Geshon had always promised himself that he would make a better life for his children than the one that was afforded to him. Having been raised in a slum in Lusaka, Zambia, Geshon’s parents could not afford to send him to school. As he watched his friends pass by every day on their way to school, he was painfully aware that he would never be able to improve his position in life.
In spite of his lack of education, Geshon tried his hands at many small businesses but none worked out as he’d hoped. He eventually met and married Jane and together they agreed that education would be a priority for their children. Several years on with five new mouths to feed they were struggling to even provide the basic necessities, let alone an education.
The little shop they had started to try to earn more money was not doing well and Geshon was growing discouraged.
I felt like a failure, Geshon said. I couldn’t understand why I’ve struggled so much. I felt the value of my life slowly being replaced with heartache. Eventually, I felt it would be better if I were dead.”
“I felt the value of my life slowly being replaced with heartache. Eventually, I felt it would be better if I were dead.”
Geshon soon began to plan his suicide deciding to buy poison and go into the Bush to drink it so his family would not have the burden of paying for his burial.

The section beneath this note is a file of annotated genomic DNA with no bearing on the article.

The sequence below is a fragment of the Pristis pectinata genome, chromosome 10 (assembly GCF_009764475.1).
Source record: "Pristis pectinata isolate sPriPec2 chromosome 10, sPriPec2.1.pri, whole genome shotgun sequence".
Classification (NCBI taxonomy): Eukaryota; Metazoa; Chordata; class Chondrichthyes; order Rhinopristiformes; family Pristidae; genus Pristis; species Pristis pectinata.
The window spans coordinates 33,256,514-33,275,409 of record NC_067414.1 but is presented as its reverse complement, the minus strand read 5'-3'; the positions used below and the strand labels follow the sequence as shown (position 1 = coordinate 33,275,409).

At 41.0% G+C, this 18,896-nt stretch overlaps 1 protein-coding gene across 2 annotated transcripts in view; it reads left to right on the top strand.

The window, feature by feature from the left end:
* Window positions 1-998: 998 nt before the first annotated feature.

When the fateful day had arrived he walked to the shop to buy the poison and was surprised to find that the cost of it left him with no money to leave the area. On his way home, he took a different route than usual and stumbled upon a screening of the Jesus Film as an outreach of the Lusaka Leadership Initiative. He stood curiously watching the film to the end and then left to carry out his plan.
As Geshon opened the bottle of poison, he was struck by the meaning of the film he had just seen. He felt a conviction to go back where the film had been shown and speak with someone. All thoughts of suicide forgotten, he rushed back to speak to the ministers. As they prayed with, he surrenedered his life to Christ and he handed over his bottle of poison.
The following day, the mission evangelists visited him in his home to counsel him in his new faith. Jane was moved by seeing
such a change in her husband and decided to dedicate her life to Christ as well.
“I’m thankful that God prompted me to turn back before it was too late.” Geshon said. “I feel like a heavy burden has been lifted from my life and I am grateful that I took a new path in the nick of time. I believe that was God’s way of calling me to Himself and showing me that He loves me.”
“I feel like a heavy burden has been lifted from my life and I am grateful that I took a new path in the nick of time.”